“In an abusive relationship, your virtues get turned against you: ‘Don’t you want to be patient? And forgiving?’ ‘Isn’t it good to listen?’ ‘Don’t you want to provide for your girl?’ ‘Don’t you want to be faithful?’ ‘If you love someone, you don’t give up on them.’
In an ordinary relationship, those virtues will shine.
With an abuser, you will die waiting for them to be reciprocated.”
(I think this is a seriously important thing to learn, get, and remember. Not only for relationships, though, of course, it is supremely crucial there! Because it is easy enough to get bamboozled, hoodwinked, and browbeat into thinking that you are not in an abusive relationship. That the faults are all yours, that you should get your act together, that you’re not good enough, and that if you do anything different you are a bad person.
It is so very much a part of the DARVO play, especially the RVO part.
It is 100% manipulative maliciousness.
Which is where it also crosses over into territories other than relationships: The same manipulative maliciousness is often brought into discussions or debates. As we engage in far-reaching conversations about policy, about morality, or about our views on the wider world, whether these conversations happen on the interpersonal or on larger levels/stages it is important to learn, get, remember, and recognize when these same techniques are brought to bear.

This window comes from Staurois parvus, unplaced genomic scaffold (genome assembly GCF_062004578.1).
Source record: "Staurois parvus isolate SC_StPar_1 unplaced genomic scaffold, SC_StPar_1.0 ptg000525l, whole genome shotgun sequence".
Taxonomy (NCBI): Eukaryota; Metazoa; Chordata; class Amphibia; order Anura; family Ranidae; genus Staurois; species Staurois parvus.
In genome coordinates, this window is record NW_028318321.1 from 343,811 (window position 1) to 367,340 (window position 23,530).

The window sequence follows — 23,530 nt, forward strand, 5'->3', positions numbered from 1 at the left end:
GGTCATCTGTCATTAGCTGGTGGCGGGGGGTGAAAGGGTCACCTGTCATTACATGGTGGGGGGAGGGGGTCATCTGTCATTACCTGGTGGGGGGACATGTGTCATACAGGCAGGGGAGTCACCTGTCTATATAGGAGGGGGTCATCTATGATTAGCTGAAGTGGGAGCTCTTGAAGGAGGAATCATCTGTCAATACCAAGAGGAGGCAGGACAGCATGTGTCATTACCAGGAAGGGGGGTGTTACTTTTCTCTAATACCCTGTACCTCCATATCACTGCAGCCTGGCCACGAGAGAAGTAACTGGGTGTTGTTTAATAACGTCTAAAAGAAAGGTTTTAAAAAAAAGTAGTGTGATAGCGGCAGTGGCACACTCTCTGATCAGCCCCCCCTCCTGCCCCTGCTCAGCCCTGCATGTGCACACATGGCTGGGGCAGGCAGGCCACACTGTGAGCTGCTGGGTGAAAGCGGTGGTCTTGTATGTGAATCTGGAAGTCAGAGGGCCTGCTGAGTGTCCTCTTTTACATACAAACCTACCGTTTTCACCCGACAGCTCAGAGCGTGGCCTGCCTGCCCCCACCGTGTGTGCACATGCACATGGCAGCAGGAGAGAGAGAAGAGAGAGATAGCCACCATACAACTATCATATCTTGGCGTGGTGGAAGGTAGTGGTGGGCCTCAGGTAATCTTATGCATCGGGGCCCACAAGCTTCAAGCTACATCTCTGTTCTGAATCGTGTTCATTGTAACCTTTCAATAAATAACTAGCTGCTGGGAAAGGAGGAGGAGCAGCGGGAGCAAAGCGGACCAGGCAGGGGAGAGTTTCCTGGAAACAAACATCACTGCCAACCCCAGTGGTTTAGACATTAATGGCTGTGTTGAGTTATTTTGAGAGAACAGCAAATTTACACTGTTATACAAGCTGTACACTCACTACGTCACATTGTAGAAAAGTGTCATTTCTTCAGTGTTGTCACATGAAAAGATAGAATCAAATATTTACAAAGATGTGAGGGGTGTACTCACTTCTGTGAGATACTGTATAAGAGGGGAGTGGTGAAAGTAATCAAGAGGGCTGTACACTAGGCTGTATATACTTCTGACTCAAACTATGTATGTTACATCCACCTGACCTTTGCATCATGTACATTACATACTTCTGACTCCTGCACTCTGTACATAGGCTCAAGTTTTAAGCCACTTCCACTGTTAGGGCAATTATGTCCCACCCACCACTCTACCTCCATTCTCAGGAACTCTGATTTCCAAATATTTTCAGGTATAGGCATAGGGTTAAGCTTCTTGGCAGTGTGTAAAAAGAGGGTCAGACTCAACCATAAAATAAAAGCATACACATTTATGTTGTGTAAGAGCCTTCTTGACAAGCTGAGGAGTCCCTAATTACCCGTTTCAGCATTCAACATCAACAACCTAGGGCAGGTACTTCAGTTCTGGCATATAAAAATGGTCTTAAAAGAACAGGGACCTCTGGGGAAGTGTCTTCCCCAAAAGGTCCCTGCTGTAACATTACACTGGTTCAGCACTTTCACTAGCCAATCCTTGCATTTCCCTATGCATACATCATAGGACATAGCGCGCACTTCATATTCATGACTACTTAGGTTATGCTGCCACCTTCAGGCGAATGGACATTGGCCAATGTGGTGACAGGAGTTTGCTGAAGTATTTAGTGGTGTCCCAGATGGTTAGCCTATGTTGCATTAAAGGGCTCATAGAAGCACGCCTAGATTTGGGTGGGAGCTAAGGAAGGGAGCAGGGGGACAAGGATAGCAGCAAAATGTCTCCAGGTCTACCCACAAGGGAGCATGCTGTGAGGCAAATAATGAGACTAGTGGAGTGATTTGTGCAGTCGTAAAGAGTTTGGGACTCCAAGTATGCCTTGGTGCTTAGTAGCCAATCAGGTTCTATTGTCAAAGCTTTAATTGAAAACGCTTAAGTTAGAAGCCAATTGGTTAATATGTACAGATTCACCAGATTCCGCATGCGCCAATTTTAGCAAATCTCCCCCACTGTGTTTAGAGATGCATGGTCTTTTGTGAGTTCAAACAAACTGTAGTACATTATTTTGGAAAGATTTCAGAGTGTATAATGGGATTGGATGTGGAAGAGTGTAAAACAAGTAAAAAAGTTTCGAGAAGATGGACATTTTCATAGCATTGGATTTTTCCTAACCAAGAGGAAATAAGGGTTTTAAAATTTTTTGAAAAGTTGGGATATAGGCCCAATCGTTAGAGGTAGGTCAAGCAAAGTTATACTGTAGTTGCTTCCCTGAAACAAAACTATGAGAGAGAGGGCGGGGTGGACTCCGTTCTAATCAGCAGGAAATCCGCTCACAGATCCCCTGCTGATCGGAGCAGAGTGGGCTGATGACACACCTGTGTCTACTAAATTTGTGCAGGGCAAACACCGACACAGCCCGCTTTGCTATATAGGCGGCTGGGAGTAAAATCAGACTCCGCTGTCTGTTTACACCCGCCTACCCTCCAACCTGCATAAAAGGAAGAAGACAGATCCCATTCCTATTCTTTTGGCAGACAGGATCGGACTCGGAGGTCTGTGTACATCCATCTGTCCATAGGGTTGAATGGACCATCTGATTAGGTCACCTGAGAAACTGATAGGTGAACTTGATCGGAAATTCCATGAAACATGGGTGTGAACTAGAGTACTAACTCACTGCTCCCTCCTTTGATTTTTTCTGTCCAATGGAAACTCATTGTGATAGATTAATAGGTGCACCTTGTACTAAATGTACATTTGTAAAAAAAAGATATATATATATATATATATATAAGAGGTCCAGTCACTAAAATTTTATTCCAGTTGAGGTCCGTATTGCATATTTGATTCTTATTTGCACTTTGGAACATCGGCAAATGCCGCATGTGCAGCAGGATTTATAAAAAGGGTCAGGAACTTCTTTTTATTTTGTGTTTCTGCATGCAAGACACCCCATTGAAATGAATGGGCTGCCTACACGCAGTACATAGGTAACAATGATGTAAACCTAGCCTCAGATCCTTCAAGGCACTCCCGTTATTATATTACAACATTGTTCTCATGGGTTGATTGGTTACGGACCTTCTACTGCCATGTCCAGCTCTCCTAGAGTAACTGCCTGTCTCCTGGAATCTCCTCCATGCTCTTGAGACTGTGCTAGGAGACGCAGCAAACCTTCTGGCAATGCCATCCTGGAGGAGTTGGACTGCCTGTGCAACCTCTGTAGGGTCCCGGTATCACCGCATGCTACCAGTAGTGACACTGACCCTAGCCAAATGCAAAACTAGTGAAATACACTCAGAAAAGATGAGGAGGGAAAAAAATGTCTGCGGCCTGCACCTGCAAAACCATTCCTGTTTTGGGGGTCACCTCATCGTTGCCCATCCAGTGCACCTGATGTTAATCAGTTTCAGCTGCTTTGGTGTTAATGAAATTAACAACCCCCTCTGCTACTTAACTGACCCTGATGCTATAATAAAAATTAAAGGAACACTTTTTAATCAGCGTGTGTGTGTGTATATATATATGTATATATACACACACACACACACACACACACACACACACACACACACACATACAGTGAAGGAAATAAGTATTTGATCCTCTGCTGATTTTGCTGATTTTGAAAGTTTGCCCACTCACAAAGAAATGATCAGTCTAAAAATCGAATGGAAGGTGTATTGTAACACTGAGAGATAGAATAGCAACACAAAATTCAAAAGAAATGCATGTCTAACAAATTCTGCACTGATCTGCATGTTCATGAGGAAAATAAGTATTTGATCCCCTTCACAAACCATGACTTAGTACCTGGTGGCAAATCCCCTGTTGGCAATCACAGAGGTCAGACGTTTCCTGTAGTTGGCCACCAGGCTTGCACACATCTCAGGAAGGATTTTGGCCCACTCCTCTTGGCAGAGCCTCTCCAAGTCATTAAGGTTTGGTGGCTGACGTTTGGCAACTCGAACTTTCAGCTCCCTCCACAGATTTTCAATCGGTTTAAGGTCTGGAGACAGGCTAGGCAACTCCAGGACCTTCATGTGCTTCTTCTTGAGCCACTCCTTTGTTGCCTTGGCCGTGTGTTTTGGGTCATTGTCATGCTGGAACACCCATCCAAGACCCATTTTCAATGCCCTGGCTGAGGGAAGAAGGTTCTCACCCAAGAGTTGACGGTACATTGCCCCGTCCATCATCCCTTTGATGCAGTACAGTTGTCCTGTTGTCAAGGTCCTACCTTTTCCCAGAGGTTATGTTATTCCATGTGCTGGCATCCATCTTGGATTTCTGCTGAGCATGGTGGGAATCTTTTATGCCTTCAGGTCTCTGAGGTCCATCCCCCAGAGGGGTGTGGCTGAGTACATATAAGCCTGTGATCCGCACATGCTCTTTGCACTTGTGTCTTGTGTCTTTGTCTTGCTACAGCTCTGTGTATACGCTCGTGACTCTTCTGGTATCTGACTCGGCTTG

It is, naturally, the ultimate in bad faith arguing. For the vicious manipulator does not care one whit for the values and virtues they are levelling against you and that they are using to accuse you. They are using them simply as a tool because they know you care. They are weaponizing your values and virtues.
Again, it is abusive. They do not hold to those values or virtues. They are employed only as a technique with which to “win.” Though, as Abigail notes above, when conversing and discussing with someone acting in good faith, all those virtues and values will shine, and great things can occur; with an abuser, it’s more that everyone loses.)